April figures confirm that Dubai’s business activity climbed at its second-fastest improvement in almost three years, although the headline S&P Global Dubai PMI dipped 0.8 to 54.7 on the month; it was the seventeenth consecutive month that the figure remained over the neutral 50 threshold which differentiates between expansion and contraction. One of the main drivers is the fact that overall new business grew, including in the travel and tourism industry, remaining strong in post-Covid April. During the month, output growth, markedly in wholesale and retail segment, was supported by a sharp rise in customer sales as the emirate’s economy continued to recover from the easing of pandemic-related restrictions. Monthly dips were seen in construction and travel and tourism sectors from post-pandemic highs in March, whilst volumes of new orders headed higher but at a slower pace. The country’s non-oil economy had expanded an annual 7.8% in Q4, driven by the easing of Covid-related restrictions and travel curbs.
Last month, the first federal auction government announced that it would be launching the country’s first auction of the dirham denominated federal Treasury Bonds. Reflecting investor confidence in the buoyant UAE economy, the first T-Bond issue of AED 1.5 billion, (US$ 409 million), was 6.3 times oversubscribed. The strong demand was equally spread across both the two year, (with a spread of 28bps), and three year tranches (29bps). This initial trade is part of the AED 9 billion (US$ 2.45 billion), T-Bonds issuance programme for 2022. This auction will be followed by a series of subsequent periodic auctions, with the T-Bonds being issued initially in two, three, and five year tenures, followed by a ten-year bond at a later date. Sheikh Maktoum bin Mohammed commented that “this successful first issuance is a milestone towards building a dirham denominated yield curve and providing safe investment alternatives for investors which contributes to strengthening the local financial market and developing the investment environment”; UAE’s Deputy Ruler also invited international investors to participate in the T-bonds issuance programme. There is no doubt that this successful issue will enhance the UAE’s position as an attractive hub for investment, its strong creditworthiness and economic and competitive capabilities at the global level.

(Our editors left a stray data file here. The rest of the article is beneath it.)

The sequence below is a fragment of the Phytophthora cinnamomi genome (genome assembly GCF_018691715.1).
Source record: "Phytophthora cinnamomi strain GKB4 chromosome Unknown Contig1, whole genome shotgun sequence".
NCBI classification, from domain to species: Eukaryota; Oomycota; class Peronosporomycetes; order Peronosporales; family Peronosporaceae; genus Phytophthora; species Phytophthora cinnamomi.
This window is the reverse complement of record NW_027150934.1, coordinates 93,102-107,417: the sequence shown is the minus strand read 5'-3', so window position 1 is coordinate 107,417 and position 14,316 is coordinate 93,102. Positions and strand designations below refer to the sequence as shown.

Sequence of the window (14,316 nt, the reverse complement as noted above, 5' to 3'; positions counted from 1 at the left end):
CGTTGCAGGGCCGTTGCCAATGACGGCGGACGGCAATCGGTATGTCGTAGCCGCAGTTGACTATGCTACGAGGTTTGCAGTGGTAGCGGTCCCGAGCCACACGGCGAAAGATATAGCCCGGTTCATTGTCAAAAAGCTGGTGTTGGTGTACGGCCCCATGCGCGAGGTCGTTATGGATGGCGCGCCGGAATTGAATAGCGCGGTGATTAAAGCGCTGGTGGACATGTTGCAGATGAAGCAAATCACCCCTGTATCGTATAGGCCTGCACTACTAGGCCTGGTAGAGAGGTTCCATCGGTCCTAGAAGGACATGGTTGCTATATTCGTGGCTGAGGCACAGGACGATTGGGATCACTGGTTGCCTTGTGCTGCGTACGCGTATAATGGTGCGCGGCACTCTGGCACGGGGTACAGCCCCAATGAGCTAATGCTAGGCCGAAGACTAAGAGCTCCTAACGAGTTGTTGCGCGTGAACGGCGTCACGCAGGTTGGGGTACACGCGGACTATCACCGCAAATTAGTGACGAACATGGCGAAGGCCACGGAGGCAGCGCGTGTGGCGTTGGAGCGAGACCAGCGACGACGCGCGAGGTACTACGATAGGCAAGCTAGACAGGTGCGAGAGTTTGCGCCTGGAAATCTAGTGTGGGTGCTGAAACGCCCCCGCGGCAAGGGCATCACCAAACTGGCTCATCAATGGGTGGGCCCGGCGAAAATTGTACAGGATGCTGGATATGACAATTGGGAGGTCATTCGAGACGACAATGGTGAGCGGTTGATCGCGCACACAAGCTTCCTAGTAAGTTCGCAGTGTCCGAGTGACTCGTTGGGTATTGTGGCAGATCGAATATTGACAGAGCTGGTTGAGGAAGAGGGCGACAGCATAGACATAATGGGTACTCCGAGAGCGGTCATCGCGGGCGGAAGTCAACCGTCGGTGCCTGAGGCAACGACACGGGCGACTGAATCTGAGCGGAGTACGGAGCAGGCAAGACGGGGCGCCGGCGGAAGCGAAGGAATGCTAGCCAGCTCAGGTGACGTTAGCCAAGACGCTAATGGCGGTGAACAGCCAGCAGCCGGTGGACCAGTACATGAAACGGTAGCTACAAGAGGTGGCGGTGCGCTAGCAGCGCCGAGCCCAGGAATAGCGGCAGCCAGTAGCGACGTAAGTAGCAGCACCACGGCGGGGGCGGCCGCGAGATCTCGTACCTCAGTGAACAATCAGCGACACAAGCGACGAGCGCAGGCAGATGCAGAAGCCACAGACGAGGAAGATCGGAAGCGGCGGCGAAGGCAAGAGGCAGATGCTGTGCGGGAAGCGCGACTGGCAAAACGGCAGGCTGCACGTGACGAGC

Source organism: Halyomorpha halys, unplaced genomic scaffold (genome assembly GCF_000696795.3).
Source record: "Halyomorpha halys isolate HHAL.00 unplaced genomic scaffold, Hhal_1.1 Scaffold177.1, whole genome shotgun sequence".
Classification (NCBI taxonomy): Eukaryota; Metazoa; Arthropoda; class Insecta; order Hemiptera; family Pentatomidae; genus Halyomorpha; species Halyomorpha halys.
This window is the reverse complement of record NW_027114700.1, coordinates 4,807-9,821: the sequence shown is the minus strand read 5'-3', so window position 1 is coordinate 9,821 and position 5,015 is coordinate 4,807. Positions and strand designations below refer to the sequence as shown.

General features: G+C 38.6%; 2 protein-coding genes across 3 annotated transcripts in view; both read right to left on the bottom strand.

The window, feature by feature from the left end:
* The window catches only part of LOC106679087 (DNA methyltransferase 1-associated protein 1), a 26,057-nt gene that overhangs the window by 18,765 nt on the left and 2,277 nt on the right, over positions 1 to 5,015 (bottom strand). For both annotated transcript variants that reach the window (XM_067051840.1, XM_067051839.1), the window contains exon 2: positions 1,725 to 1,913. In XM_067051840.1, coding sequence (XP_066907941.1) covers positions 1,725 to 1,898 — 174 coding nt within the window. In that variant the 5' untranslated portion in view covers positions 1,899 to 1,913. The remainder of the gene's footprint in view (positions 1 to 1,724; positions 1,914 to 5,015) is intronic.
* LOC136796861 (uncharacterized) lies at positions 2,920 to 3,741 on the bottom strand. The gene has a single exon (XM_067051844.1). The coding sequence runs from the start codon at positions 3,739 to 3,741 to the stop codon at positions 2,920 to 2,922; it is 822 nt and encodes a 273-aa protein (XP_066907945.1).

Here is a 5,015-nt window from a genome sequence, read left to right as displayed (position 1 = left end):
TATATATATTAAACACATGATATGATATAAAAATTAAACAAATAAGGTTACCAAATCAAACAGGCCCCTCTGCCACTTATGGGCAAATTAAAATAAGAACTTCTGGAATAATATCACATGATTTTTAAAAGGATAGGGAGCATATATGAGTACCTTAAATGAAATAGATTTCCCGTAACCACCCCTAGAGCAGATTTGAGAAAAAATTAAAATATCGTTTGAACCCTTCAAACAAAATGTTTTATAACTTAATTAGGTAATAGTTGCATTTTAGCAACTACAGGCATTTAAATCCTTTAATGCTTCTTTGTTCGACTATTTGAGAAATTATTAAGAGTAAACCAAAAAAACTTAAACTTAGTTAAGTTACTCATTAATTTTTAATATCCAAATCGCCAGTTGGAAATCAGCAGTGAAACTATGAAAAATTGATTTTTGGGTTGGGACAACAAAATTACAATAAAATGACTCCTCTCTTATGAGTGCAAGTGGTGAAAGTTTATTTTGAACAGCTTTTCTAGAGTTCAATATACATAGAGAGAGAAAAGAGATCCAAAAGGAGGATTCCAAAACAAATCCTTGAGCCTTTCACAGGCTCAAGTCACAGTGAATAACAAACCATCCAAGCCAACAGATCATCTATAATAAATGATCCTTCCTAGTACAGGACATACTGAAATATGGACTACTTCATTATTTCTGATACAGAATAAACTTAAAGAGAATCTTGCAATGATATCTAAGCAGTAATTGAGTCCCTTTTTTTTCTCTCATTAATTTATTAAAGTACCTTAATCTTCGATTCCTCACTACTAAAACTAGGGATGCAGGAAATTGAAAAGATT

Under Law No 8 of 2022, HH Sheikh Mohammed bin Rashid has announced the establishment of a Debt Management Office, to be regulated and managed by the emirate’s Department of Finance which has been invested with several responsibilities. They include meeting the government’s financing requirements, managing the sovereign debt portfolio, setting strategic objectives and policies, pursuing risks to ensure government financial sustainability, as well as maintaining high levels of transparency to enhance investor confidence and develop robust relationships with stakeholders. Rashid Ali bin Obood Al-Falasi has been appointed the Chief Executive Officer of the DMO.
Shuaa Capital posted a 76%, year on year, slump in Q1 net profit to just US$ 1.6 million but this included an US$ 8.4 million write down in intangible assets. The region’s leading asset management and investment banking platform noted EBITDA (earnings before interest, taxes, depreciation, and amortisation) was 10.6% higher, on the year, at almost US$ 23 million, and a major improvement on the Q4 negative return of US$ 5 million. In Q1, “it acquired another vessels company within the Thalassa fund, launched Shuaa Venture Partners and successfully raised a US$ 100 million SPAC during the quarter, demonstrating our ability to effectually execute in a challenging environment.”
Emaar Properties posted more than a threefold increase in Q1 net profit to US$ 610 million, on revenue 12.0% higher at US$ 1.80 billion, driven by a property market rebounding from the pandemic; property sales were up 17.0% to US$ 2.26 billion. Dubai’s leading developer also posted a 22.0% hike in international real estate operations to US$ 400 million, with revenue of US$ 269 million from its business operations in Egypt and India, also contributing to 15% of the company’s total revenue. It has a sales backlog at a high US$ 12.32 billion.